Congratulations on your toddler crossing another significant milestone! While transitioning your little one from a crib to a toddler bed can be overwhelming and scary for many parents, there are ways to help make it smoother. Generally, toddlers are ready to transition to a big bed between the ages of 18 months to four years. However, parents and caregivers of the kids know best when they are ready for this big move.

If you are wondering whether your child is ready for this transition, it would help if you asked yourself:

  • Is my child consistently trying to climb out of the crib?
  • Is the crib getting too small or tight for my child?
  • Is my child showing interest in a big kid bed?
  • Do I need the crib for a new sibling?

    If you answered yes to these, it may be time to transition to a big bed!

Check out these five tips that can help make the process easier for both you and your child:  
  1. Start preparing earlier. It is always a good idea to keep the child involved in the whole move process. Children find comfort in knowing what to expect. It would be helpful to start talking to your child about how sleeping in a big kid’s bed would feel. Shortlist the beds you like and let your child browse them and decide which one to buy. Picking out their favorite character’s bedsheet and pillowcases can excite the child to sleep in it. Picking up a date for the big move would also build excitement and prepare them for it.
  2. Keep the bedtime routine the same as before. When your child is about to experience a big change, it is always helpful that all the other factors of their routine remain the same. It would make the whole process a little less overwhelming for them. Whether it is story time before bed, their usual night light, or the stuffy they sleep with, the child would find comfort in all those familiar things. Making a big deal out of their big move would make them feel proud of themselves for achieving this milestone.
  3. Keep a water bottle close to the bed for nighttime waking. Kids wake up a lot during the night for water, a scratchy throat, or simply some comfort sips. Having a water bottle nearby would help them stay in their room in case they need a drink. It also helps them stay in their room for longer in the morning when they wake up and want to just independently play in their room.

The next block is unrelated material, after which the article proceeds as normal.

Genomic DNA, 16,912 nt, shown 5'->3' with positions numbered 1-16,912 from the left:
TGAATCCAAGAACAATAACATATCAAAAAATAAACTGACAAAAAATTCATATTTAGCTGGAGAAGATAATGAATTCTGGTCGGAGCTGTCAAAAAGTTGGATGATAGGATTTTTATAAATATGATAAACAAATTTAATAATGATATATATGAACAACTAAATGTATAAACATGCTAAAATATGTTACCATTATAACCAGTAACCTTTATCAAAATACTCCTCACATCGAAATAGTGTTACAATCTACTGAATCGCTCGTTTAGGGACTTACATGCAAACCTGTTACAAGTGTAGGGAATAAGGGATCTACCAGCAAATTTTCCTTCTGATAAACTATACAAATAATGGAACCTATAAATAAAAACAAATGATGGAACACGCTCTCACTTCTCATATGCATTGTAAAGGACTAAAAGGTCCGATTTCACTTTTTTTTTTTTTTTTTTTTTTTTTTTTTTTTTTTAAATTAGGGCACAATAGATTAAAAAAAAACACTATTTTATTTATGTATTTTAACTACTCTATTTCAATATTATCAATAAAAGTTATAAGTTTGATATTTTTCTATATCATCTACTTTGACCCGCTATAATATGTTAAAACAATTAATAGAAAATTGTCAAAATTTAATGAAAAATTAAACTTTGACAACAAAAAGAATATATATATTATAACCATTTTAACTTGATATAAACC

4. Be prepared for your child rolling over at night. During the initial days when the child is getting used to their new bed, they might roll over during the night. For this reason, lower toddler beds are more useful. Having some floor cushions beside the bed would lessen the impact of the fall. It is okay if you find them sleeping on the floor the next morning. They will eventually get the hang of it. Child proofing the kids’ room would help in ensuring that the child remains safe in case he rolls over. Having a video and sound monitor in the room is a great help for parents to keep a track of their child.
  5. Start the bedtime earlier than their usual time. For at least a month, it would be helpful to start their bedtime routine and getting them in bed around half an hour earlier than their usual bedtime. This is because the child might want to play in their room a bit or take longer to fall asleep initially. This would help avoid morning crankiness due to lack of sleep.

Moving to a toddler bed gives the child a sense of freedom. Letting them explore their room and their toys inside their room during bedtime and after they wake up in the morning would help encourage them to play independently. Gradually, they will find their way around, and start sleeping without getting distracted. Know that you will get through this too, like always! The key is to be consistent. Happy transitioning, you got this!

For A Sleep Consultant’s Answers to Parents’ Top 10 Sleep Questions check this out!


Aamna graduated from York University in Canada with a degree in psychology. She is an accomplished SEO content creator by day and a mother of 2 beautiful daughters by night. She has over 5 years of dedicated content creation experience and is passionate about gender studies, diversity, inclusion and social justice.

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